Charles Busch is a gifted writer of comedies that have light hearts and he writes them with nimble fingers. By that I mean they are gossamer — lighter than air, they invite you to join him in a world of wacky people, suitable inhabitants of a midsummer-night’s dream.
He came closer to well grounded people in The Tale of the Allergist’s Wife. He may have considered playing the title role himself, for he is presently our leading female impersonator. But it’s his one play in which he remained offstage, and with Linda Lavin in the role on Broadway, the play ran for two years and won him a load of nominations and prizes. He likes good stories, and in the current The Tribute Artist he’s written himself a great role, one no one could play better than he. For it requires a female impersonator, a lad named Jimmy, who is a pro (someone calls him a ‘drag queen’ but he’ll have none of it. No, he prefers ‘tribute artist.’)
Jimmy is a pal of Adriana, a wealthy matron of a certain age, who lives very comfortably in her magnificent Greenwich Village town house. She has no relatives except a distant niece and she has the right, granted by her deceased husband, to live in her home until she dies. She’s been something of a recluse, hasn’t left the house in months, and Jimmy is a comfort to her when he comes for one of his extended visits. Jimmy’s best friend is an ambitious but unsuccessful real estate broker named Rita, who has her jaundiced eye on somehow getting this house as a listing. When Adriana conveniently dies peacefully in her sleep, a plot is born that will keep things humming for 2 1/2 hours of comic invention. Niece Christina arrives with her transgendered son Oliver in tow, Busch puts them all in his blender and out comes a frothy smoothie of a play.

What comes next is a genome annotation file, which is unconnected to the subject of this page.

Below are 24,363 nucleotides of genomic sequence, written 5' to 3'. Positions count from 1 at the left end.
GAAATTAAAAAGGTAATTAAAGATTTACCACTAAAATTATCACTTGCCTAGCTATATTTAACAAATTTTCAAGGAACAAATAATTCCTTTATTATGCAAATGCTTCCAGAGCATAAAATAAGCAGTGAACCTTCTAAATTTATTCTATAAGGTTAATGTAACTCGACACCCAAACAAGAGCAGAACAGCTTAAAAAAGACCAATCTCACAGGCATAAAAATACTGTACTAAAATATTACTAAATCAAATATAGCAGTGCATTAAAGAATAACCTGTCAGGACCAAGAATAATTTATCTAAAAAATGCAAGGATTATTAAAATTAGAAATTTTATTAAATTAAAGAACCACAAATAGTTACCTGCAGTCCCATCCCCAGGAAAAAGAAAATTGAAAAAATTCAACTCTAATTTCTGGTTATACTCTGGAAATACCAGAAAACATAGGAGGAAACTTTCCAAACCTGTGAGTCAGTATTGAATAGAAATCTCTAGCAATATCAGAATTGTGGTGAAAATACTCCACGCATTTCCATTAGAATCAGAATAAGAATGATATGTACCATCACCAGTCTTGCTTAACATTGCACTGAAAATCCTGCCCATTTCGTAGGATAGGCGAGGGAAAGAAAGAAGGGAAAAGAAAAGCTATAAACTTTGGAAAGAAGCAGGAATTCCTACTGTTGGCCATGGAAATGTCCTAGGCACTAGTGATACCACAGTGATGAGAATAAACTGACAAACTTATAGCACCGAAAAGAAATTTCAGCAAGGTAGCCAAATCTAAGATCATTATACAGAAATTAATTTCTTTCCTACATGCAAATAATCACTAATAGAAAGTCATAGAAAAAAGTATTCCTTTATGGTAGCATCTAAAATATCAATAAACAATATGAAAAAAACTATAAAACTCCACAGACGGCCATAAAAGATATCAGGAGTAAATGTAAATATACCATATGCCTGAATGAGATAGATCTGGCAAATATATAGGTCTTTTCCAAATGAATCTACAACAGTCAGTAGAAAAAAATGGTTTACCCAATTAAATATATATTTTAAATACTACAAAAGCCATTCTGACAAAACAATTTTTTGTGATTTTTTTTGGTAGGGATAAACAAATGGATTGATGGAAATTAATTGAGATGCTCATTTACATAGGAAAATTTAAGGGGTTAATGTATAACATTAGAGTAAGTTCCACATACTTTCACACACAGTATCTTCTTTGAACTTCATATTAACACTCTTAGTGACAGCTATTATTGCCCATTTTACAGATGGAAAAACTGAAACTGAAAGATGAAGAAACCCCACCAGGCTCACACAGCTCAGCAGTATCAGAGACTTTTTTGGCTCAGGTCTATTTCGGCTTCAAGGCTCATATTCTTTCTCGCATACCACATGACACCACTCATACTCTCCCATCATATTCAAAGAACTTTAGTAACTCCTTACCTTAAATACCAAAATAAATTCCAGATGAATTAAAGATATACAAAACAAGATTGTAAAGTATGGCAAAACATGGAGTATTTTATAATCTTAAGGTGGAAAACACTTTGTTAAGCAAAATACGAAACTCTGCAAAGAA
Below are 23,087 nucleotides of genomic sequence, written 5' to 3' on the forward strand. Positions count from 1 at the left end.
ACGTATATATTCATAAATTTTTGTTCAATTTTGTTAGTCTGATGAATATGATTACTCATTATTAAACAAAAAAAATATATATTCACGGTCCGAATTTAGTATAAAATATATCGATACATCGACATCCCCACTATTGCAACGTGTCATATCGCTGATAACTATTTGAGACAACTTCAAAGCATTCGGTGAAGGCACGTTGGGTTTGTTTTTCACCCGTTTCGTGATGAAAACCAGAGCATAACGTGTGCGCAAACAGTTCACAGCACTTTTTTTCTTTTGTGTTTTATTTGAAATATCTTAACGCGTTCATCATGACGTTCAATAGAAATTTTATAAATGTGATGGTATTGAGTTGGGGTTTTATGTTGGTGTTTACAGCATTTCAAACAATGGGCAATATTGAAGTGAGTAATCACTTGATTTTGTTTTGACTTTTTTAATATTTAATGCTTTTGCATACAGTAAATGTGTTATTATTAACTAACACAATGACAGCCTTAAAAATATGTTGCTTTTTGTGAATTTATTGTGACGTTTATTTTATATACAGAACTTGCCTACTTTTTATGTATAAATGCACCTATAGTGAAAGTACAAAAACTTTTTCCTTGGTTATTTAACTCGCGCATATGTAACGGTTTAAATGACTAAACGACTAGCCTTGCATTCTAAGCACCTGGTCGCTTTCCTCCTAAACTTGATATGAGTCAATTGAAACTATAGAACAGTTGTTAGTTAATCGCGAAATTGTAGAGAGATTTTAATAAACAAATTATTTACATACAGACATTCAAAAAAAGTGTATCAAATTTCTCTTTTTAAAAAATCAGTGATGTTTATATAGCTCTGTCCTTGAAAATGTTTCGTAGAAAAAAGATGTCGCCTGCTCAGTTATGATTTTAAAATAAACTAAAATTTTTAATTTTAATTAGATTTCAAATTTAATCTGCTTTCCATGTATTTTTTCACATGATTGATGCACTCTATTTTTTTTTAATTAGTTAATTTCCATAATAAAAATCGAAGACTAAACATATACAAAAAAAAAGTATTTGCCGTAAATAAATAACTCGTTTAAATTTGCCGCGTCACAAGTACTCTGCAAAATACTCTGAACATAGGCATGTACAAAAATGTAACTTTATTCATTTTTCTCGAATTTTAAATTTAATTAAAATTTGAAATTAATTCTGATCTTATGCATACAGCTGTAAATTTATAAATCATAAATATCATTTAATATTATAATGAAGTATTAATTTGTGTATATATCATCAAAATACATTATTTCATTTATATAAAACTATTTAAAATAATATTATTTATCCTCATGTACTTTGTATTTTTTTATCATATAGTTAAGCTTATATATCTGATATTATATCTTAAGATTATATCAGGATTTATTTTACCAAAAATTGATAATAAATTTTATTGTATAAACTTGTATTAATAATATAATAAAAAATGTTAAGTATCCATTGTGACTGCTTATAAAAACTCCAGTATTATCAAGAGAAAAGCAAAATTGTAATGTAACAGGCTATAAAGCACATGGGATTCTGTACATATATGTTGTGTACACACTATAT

The living room, foyer and staircase designed by Anna Louizos tells us a lot about Adriana before the play actually begins, for it’s out there when we arrive. The lady has to be eccentric to say the least, for the room is splashed with color, its major piece of art work is disquieting. And when the play begins we meet Julie Halston and Charles Busch, both swathed in caftans that no one would be caught dead in outside of a Charles Busch comic melodrama.
Halston is a sidekick to Busch, supplying ammunition as Ethel Mertz once did to Lucie Ricardo. She looks somewhat like Charlotte Greenwood, the long legged comedienne who could high kick up to the sky. Ms. Halston’s long legs seem to travel in several directions at once. Her voice is unmistakable, and reminds one of a reindeer in heat. Busch throws one line zingers back and forth, and it’s great fun listening to these two plotting and planning and still managing to be appealing. They may want desperately to be rich but though some of their plans to become so are highly illegal, we find ourselves liking them enough to wish them well.
We next meet Adriana as played by the venerable Cynthia Harris, on loan from the A.C.T. Company of Actors. Ms. Harris takes over the first act. She too is dressed in flowing robes and the three of them make most agreeable company. Once she has the good manners to die of natural causes, she sets the plot moving and it doesn’t stop until the rest of the characters arrive, mix in, and are dispatched. They involve the nasty niece Christina, her hyped up ex-daughter who is now her son Oliver, and a character named Rodney who years ago had been the handsome boy toy of Jimmy. He’s now in his forties, and he joins the others in making clear that he wants what he wants, as do they all.